“The point of Choose Privacy is to spark a nationwide dialogue of what privacy means to us, and what the privacy laws are today in the digital space,” says Angela Maycock, assistant director for ALA’s Office for Intellectual Freedom.
For children, protecting those rights is even more critical as young students often aren’t sophisticated enough to grasp what is appropriate behavior on the Web. School librarians can play a crucial role in helping to steer children towards tools they can use to protect themselves, say experts. […]
“We begin at a very young age teaching students that their library card is private, and what they check out is private, and we address it as an etiquette lesson,” says Linda Corey, chair of the Intellectual Freedom Committee for the American Association of School Librarians (AASL), and a coordinator of 36 school librarians in the Blue Valley Unified School District in Overland Park, KS. “They have a right to read what they want without people knowing, and we teach them that when someone is checking out books in front of you, you step back.”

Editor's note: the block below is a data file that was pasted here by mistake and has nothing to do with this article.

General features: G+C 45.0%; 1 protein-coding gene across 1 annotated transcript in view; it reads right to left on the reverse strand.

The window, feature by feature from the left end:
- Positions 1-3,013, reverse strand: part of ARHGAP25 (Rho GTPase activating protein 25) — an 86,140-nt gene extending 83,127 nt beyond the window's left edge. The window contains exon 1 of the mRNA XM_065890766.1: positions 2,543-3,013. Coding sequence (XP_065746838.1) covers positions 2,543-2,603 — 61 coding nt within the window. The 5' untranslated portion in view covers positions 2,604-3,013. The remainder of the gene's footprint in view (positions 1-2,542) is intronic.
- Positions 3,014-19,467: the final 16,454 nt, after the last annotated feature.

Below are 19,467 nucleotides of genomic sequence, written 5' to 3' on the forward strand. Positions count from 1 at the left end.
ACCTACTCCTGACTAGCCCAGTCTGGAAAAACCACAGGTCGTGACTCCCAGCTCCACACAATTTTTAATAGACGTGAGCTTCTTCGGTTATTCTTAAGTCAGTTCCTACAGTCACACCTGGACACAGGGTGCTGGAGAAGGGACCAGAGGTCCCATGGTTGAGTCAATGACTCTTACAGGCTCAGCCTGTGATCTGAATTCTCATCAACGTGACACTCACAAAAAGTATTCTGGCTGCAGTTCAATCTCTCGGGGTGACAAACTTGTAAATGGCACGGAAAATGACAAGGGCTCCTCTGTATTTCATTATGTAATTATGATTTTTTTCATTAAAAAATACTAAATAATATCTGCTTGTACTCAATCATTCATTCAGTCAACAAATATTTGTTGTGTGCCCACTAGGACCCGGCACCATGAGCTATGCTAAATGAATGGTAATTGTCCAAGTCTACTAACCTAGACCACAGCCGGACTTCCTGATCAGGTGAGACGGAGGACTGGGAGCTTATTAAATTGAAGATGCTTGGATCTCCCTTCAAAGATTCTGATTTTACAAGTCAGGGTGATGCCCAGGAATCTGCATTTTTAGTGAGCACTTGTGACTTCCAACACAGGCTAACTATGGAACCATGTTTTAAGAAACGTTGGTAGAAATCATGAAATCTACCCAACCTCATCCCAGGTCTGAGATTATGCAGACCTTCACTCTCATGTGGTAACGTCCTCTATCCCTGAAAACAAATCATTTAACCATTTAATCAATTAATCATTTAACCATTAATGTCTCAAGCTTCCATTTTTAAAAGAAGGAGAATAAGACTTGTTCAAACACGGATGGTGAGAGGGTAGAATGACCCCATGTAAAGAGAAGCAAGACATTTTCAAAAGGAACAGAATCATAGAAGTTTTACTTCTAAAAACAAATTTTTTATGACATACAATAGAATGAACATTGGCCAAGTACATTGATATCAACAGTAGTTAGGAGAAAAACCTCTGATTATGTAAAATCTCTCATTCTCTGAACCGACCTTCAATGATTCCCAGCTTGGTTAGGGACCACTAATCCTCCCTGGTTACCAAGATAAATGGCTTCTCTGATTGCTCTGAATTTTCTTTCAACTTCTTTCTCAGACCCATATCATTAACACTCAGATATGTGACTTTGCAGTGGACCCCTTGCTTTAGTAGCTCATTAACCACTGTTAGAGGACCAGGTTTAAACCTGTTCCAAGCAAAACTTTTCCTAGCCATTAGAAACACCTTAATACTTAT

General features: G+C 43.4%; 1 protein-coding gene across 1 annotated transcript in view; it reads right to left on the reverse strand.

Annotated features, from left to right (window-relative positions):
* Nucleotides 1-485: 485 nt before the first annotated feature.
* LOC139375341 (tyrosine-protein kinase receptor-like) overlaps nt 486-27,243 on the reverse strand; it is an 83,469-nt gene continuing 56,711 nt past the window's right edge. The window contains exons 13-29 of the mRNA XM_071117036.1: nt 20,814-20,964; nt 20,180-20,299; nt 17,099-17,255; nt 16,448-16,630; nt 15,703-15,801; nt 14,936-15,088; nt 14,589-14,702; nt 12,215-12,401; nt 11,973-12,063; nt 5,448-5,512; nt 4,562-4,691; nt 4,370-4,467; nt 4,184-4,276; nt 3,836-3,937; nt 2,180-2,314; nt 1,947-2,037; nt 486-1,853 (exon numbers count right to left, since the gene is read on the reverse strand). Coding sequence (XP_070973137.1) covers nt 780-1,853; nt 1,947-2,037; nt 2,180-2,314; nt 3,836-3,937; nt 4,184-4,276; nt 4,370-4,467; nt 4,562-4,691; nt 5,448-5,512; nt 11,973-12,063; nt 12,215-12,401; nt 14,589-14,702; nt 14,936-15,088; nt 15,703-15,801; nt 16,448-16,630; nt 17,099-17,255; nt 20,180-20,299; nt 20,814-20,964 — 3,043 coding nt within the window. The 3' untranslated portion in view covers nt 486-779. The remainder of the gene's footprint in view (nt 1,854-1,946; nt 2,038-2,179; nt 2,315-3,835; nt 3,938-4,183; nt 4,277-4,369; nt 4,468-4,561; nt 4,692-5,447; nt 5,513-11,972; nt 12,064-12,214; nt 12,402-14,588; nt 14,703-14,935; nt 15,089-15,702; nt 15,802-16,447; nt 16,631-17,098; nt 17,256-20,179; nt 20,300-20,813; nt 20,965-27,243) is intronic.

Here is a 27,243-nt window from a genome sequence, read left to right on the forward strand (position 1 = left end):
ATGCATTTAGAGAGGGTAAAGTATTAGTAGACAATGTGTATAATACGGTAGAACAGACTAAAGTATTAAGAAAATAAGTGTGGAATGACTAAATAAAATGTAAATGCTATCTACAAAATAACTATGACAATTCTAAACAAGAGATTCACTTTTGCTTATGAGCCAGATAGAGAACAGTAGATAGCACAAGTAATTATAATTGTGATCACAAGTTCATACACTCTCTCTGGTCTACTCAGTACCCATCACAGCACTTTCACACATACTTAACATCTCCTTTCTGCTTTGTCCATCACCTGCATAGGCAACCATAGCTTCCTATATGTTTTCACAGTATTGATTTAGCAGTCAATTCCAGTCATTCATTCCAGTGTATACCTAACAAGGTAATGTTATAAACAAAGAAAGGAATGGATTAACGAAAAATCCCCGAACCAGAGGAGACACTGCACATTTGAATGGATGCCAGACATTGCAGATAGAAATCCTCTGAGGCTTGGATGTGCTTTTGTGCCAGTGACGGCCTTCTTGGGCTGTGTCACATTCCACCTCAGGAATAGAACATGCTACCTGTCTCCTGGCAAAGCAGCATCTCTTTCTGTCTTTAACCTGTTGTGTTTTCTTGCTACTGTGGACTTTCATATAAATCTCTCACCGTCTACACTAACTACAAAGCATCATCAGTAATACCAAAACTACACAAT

“There’s a real gap in privacy knowledge,” says Maycock. “People are saying they’re very concerned about their privacy online. But they lack good information on how to deal with it.”